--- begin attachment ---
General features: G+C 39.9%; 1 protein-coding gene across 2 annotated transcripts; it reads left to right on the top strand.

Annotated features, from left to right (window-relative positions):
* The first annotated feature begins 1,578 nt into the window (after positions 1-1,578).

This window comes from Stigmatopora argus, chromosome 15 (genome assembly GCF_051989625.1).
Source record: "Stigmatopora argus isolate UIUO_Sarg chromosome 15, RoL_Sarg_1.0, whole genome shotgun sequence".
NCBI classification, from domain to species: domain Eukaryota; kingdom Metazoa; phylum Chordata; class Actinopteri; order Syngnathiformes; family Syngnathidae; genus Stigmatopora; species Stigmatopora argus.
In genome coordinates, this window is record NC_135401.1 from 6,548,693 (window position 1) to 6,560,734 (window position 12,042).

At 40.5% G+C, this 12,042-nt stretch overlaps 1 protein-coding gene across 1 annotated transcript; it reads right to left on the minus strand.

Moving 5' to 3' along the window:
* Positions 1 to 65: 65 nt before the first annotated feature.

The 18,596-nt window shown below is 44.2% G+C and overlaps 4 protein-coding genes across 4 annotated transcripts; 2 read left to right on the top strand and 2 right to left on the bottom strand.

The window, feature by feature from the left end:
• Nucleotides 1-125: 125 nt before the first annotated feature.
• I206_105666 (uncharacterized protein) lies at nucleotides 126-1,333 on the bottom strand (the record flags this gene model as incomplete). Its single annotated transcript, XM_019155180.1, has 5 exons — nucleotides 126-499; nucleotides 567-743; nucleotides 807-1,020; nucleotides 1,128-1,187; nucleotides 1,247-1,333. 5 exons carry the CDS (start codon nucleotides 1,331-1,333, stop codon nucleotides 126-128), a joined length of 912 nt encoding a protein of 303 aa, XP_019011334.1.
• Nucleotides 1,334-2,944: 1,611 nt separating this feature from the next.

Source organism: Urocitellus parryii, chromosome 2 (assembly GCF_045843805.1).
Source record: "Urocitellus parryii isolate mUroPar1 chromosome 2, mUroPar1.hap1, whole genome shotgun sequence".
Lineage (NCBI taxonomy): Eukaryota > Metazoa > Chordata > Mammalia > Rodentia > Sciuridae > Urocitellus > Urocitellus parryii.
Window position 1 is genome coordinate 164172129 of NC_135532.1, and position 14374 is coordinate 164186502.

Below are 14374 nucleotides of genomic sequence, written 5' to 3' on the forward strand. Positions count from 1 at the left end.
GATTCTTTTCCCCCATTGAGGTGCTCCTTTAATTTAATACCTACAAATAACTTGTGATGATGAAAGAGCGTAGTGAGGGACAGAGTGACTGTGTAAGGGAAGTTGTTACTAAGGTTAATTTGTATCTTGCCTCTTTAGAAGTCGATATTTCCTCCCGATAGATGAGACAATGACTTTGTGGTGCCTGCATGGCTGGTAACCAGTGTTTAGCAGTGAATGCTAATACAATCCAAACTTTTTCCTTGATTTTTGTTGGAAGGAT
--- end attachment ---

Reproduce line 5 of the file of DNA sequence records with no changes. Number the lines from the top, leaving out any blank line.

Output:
Source record: "Stigmatopora argus isolate UIUO_Sarg chromosome 15, RoL_Sarg_1.0, whole genome shotgun sequence".